715 F2d 1311 Harrison v. United States
715 F.2d 1311
Billy HARRISON, Administrator of the Estate of Elsie Marie
UNITED STATES of America, Appellee.
United States Court of Appeals,
Submitted Aug. 25, 1983.
Decided Sept. 1, 1983.
James Bruce McMath, Little Rock, Ark., for appellant.
W. Asa Hutchinson, U.S. Atty., Larry R. McCord, Asst. U.S. Atty., Fort Smith, Ark., for appellee.
Before HEANEY and BRIGHT, Circuit Judges, and HENLEY, Senior Circuit Judge.
This case involves eight consolidated personal injury and wrongful death actions brought by eleven plaintiffs under the Federal Tort Claims Act (FTCA). The district court, 521 F.Supp. 1273, held that plaintiffs' tort claims were barred by the discretionary function exception to the FTCA. This court reversed in part, holding that one of plaintiffs' theories of negligence was not barred by the discretionary function exception. It remanded the case to the district court for a determination of whether plaintiffs' theory was cognizable under Arkansas law and whether plaintiffs could establish their claim. Madison v. United States, 679 F.2d 736 (8th Cir.1982).
The joint notice of appeal failed to specify as appellant Billy Harrison, Administrator of the estate of Elsie Marie Harrison, plaintiff in USDC No. 78-1006. This failure was not noticed by Billy Harrison, or by his attorney, until after remand by this court, when the workers' compensation carrier attempted to intervene in the proceedings. At that point, the district court clerk informed the parties that the Harrison case was closed. Harrison thereupon filed a motion to reopen the case and amend the notice of appeal to include his name. The district court denied the motion for lack of jurisdiction. Harrison now appeals.
We agree with the district court that it lacked jurisdiction to grant the relief requested. However, we recall our mandate to allow amendment to the notice of appeal.
FRAP 3(c) provides:
The notice of appeal shall specify the party or parties taking the appeal....
Several courts have held that a party not specifically named in the notice of appeal may not be deemed an appellant. The leading case is Van Hoose v. Eidson, 450 F.2d 746, 747 (6th Cir.1971), where the court held:
We are satisfied that the only appellant in this case is Floyd Van Hoose. Rule 3(c) ... requires in part: "The notice of appeal shall specify the party or parties taking the appeal." The only party specified in the notice of appeal filed in this case was Floyd Van Hoose. The term "et al" does not inform any other party or any court as to which of the plaintiffs desire to appeal in this case. This is more than a clerical error.
Accord Cook & Sons Equipment, Inc. v. Killen, 277 F.2d 607, 609 (9th Cir.1960); Penwell v. Newland, 180 F.2d 551, 552-53 (9th Cir.1950); Covington v. Allsbrook, 636 F.2d 63, 63-64 (4th Cir.1980), cert. denied, 451 U.S. 914, 101 S.Ct. 1990, 68 L.Ed.2d 305 (1981); G.E. Smith & Assoc., Inc. v. Otis Elevator Co., 608 F.2d 126, 127 (5th Cir.1979); Life Time Doors, Inc. v. Walled Lake Door Co., 505 F.2d 1165, 1167-68 (6th Cir.1974); 16 C. Wright, A. Miller, E. Cooper and E. Gressman, Federal Practice and Procedure § 3949 at 356 (1977) ("where there are multiple aggrieved parties, only those who join in the notice of appeal will be deemed to have taken an appeal.")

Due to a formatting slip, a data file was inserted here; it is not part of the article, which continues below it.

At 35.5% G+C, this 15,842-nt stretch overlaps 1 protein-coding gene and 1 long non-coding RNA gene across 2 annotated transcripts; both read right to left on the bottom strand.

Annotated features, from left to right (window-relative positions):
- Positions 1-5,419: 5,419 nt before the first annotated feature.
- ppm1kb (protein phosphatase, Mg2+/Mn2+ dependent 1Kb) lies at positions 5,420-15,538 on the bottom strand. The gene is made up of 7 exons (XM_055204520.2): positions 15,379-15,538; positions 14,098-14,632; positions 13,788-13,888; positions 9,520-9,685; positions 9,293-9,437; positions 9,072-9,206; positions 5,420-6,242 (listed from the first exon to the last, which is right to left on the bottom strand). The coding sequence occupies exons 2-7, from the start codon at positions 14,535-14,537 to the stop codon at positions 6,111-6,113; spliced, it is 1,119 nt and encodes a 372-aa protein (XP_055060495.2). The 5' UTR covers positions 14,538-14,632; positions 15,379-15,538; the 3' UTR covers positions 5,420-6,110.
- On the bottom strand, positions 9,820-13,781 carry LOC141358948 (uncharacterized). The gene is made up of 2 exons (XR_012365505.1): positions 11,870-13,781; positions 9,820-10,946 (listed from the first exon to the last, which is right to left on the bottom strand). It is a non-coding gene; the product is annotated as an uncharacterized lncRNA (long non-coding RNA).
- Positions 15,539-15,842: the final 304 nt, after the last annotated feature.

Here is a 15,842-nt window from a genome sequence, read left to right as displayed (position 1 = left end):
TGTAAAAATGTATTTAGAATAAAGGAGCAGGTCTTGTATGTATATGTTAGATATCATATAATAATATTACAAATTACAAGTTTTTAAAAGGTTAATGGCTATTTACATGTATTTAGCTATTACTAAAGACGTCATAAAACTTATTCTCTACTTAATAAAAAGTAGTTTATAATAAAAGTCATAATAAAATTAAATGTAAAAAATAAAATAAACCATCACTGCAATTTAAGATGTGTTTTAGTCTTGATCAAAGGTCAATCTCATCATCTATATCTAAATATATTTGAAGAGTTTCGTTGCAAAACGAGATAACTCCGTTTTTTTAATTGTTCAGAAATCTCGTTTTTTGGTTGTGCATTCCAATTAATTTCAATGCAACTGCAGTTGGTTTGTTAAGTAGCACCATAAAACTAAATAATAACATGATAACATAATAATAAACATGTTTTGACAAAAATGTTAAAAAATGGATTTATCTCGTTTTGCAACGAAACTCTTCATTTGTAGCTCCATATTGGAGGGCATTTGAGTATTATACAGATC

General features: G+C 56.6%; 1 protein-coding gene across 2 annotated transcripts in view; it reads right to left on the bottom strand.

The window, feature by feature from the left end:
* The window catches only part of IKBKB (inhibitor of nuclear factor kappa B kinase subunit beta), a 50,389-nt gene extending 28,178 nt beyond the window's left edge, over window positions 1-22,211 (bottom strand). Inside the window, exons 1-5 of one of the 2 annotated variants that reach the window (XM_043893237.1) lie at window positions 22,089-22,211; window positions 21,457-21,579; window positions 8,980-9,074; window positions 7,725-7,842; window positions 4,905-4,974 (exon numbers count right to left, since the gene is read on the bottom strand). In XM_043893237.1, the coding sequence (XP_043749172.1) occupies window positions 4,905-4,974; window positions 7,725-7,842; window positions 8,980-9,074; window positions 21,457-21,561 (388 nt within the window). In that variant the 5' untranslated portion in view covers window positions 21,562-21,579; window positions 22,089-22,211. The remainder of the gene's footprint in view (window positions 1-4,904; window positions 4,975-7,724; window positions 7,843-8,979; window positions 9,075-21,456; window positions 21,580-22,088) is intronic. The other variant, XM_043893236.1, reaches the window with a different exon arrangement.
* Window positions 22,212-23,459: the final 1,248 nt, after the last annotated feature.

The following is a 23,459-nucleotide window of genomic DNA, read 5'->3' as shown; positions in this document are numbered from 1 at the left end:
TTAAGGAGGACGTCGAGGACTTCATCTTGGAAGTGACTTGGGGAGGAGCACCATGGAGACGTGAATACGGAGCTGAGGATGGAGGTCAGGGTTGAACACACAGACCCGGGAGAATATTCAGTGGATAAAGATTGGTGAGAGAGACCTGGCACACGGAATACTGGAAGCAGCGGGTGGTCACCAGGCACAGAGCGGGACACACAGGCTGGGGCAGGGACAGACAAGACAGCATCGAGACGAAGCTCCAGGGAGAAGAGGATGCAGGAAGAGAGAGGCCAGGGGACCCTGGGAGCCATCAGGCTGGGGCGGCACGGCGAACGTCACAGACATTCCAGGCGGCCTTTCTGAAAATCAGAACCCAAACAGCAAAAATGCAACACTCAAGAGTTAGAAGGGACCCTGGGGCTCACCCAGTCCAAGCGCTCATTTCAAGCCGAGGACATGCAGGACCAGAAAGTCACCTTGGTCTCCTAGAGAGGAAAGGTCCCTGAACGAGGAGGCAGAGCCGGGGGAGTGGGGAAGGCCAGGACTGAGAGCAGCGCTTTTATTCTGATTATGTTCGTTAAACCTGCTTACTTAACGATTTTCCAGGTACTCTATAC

On the other hand, in certain extreme cases, FRAP 3 has been construed more liberally, to allow a party not named as an appellant in a notice of appeal to appeal. See, e.g., Williams v. Frey, 551 F.2d 932, 934 n. 1 (3d Cir.1977); Brubaker v. Board of Educ., School District 149, Cook County, Ill., 502 F.2d 973, 983 n. 4 (7th Cir.1974), cert. denied, 421 U.S. 965, 95 S.Ct. 1953, 44 L.Ed.2d 451 (1975) (panel decision; court en banc affirmed district court by equally divided court). In Williams v. Frey, supra, 551 F.2d at 934 n. 1, the notice of appeal named only the original plaintiff as appellant. Two other persons, Williams and Tillery, had been permitted to intervene, and the caption was amended in the district court to include their names as plaintiffs. The court of appeals held:
Under most circumstances, the designation of the party appellant in the notice of appeal will govern. F.R.App.P. 3(c). But in the present case, we will also consider Williams and Tillery as appellants, since there would be no prejudice to the defendants in doing so. In the first place, appellees have so considered them at all stages of this appeal. Second, appellees' brief encompasses the issues of substance decided here.
This case is very close on its facts to Williams v. Frey. The cause of the error here is clear. The district court's order appealed from listed all consolidated cases; Harrison's case was on the top of the second page of the order. When the joint notice of appeal was prepared, whoever prepared that notice of appeal overlooked Harrison's name on the top of the second page. However, the notice of appeal was timely for the consolidated cases, the issues decided by this court on appeal were common to all plaintiffs and the United States does not allege that it was ever aware that Harrison was not named on the notice of appeal or that it has relied on Harrison's failure to appeal.
We consider this a very rare but appropriate case for a liberal construction of FRAP 3. Therefore, to prevent manifest injustice, we recall our mandate in Madison v. United States, 679 F.2d 736 (8th Cir.1982), and order that the timely notice of appeal be amended to include as appellant Billy Harrison.
The appeal in our No. 83-1388 is treated as a motion for such recall of mandate and is granted at cost of appellant Harrison. As an appeal, No. 83-1388 is dismissed at cost of Harrison.